In 1924, Connecticut first-grade teacher Gertrude Chandler Warner (1890–1979) wrote the first version of The Boxcar Children, which she republished 18 years later in a revised edition. The novel introduces the four orphaned Alden siblings, who create a home for themselves in an abandoned boxcar in the forest. The children eventually move in with their wealthy and kind grandfather, who relocates the boxcar to his backyard so the kids can use it as a playhouse.

Now the Boxcar Children are moving house once again. Random House Children’s Books has acquired rights to the book property from Albert Whitman & Company, and will begin selling the current Boxcar Children titles immediately. Details of the company’s plans to expand the series with new publishing projects, to be released under the Random House Books for Young Readers imprint, will be announced at a later date. Random House did not reveal the purchase price for the property.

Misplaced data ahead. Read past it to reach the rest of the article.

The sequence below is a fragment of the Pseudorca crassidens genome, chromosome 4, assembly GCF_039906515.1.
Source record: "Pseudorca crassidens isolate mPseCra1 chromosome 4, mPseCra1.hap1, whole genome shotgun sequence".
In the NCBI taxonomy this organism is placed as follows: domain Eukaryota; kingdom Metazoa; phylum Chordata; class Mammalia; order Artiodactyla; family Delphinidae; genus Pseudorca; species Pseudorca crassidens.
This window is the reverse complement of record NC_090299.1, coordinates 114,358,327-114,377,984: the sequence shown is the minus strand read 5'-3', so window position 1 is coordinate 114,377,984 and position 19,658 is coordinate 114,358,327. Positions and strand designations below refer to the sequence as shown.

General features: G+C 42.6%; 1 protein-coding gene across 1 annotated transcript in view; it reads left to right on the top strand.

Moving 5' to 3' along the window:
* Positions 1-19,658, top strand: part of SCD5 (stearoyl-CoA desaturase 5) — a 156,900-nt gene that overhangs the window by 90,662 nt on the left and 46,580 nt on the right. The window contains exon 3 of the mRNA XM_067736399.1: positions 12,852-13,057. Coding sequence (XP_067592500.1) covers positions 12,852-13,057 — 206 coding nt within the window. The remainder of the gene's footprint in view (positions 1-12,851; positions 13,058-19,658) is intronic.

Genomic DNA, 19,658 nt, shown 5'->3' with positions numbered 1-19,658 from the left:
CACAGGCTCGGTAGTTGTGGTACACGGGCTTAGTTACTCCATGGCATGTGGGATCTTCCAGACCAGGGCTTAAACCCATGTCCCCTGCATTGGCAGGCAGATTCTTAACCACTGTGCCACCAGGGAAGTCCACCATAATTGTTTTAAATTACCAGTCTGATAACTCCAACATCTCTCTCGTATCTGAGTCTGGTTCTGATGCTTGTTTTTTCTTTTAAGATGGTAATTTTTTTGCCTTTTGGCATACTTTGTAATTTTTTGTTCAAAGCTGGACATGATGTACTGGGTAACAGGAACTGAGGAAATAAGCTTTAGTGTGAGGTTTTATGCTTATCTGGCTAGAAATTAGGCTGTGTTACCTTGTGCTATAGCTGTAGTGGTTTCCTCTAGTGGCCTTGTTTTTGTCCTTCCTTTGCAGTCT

Following her debut novel, Warner went on to write 18 more Boxcar Children adventures, after which other authors began contributing to the series. There are currently 160 core Boxcar Children installments and multiple miniseries, for a total of nearly 230 titles in print. Embraced by teachers, parents, librarians, and generations of young readers across the globe, the Boxcar Children books have sold more than 80 million copies worldwide.

“I've had the opportunity over the years, working with Albert Whitman and team, to see firsthand how the Boxcar mysteries inspire, comfort, and entertain young readers,” Barbara Marcus, RHCB president and publisher, said in a statement. “We are so happy to now have the Boxcar series at Random House Children’s Books and look forward to carrying this beloved series forward for children, parents, and educators.”

Pat McPartland and John Quattrocchi, co-owners of Albert Whitman & Company, expressed certainty that the Alden children and their legacy will be in good hands. “Our company has been honored to share Gertrude Chandler Warner’s stories with children for the last six decades,” they said in a joint statement. “We have decided to transition ownership of the Boxcar Children series to Random House Children’s Books. We know they will continue the work of Warner with care and creativity. We feel confident that entrusting Penguin Random House with the beloved Boxcar Children is the right direction for the series and will ensure the stories are shared with future generations of readers.”